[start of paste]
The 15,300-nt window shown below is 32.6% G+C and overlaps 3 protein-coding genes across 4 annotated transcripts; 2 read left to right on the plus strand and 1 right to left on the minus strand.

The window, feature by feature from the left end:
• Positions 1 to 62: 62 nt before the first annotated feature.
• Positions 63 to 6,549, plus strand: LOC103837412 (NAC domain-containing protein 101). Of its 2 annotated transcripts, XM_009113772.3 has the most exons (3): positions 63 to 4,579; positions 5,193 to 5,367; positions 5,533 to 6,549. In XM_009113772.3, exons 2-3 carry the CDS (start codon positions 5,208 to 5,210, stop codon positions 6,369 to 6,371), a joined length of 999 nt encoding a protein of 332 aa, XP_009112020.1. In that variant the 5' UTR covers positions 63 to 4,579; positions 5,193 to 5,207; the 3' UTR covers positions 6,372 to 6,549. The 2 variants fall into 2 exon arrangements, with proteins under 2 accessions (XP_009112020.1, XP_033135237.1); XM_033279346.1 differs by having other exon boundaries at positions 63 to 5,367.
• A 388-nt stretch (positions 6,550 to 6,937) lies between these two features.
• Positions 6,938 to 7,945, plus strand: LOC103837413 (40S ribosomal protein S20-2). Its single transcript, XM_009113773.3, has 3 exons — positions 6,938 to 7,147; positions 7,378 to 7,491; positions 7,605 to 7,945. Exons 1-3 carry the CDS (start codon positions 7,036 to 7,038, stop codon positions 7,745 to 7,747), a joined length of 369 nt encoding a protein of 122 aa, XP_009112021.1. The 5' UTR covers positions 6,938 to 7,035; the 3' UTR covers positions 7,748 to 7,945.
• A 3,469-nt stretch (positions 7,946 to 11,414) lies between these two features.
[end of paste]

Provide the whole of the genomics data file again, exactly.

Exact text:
The 15,300-nt window shown below is 32.6% G+C and overlaps 3 protein-coding genes across 4 annotated transcripts; 2 read left to right on the plus strand and 1 right to left on the minus strand.

The window, feature by feature from the left end:
• Positions 1 to 62: 62 nt before the first annotated feature.
• Positions 63 to 6,549, plus strand: LOC103837412 (NAC domain-containing protein 101). Of its 2 annotated transcripts, XM_009113772.3 has the most exons (3): positions 63 to 4,579; positions 5,193 to 5,367; positions 5,533 to 6,549. In XM_009113772.3, exons 2-3 carry the CDS (start codon positions 5,208 to 5,210, stop codon positions 6,369 to 6,371), a joined length of 999 nt encoding a protein of 332 aa, XP_009112020.1. In that variant the 5' UTR covers positions 63 to 4,579; positions 5,193 to 5,207; the 3' UTR covers positions 6,372 to 6,549. The 2 variants fall into 2 exon arrangements, with proteins under 2 accessions (XP_009112020.1, XP_033135237.1); XM_033279346.1 differs by having other exon boundaries at positions 63 to 5,367.
• A 388-nt stretch (positions 6,550 to 6,937) lies between these two features.
• Positions 6,938 to 7,945, plus strand: LOC103837413 (40S ribosomal protein S20-2). Its single transcript, XM_009113773.3, has 3 exons — positions 6,938 to 7,147; positions 7,378 to 7,491; positions 7,605 to 7,945. Exons 1-3 carry the CDS (start codon positions 7,036 to 7,038, stop codon positions 7,745 to 7,747), a joined length of 369 nt encoding a protein of 122 aa, XP_009112021.1. The 5' UTR covers positions 6,938 to 7,035; the 3' UTR covers positions 7,748 to 7,945.
• A 3,469-nt stretch (positions 7,946 to 11,414) lies between these two features.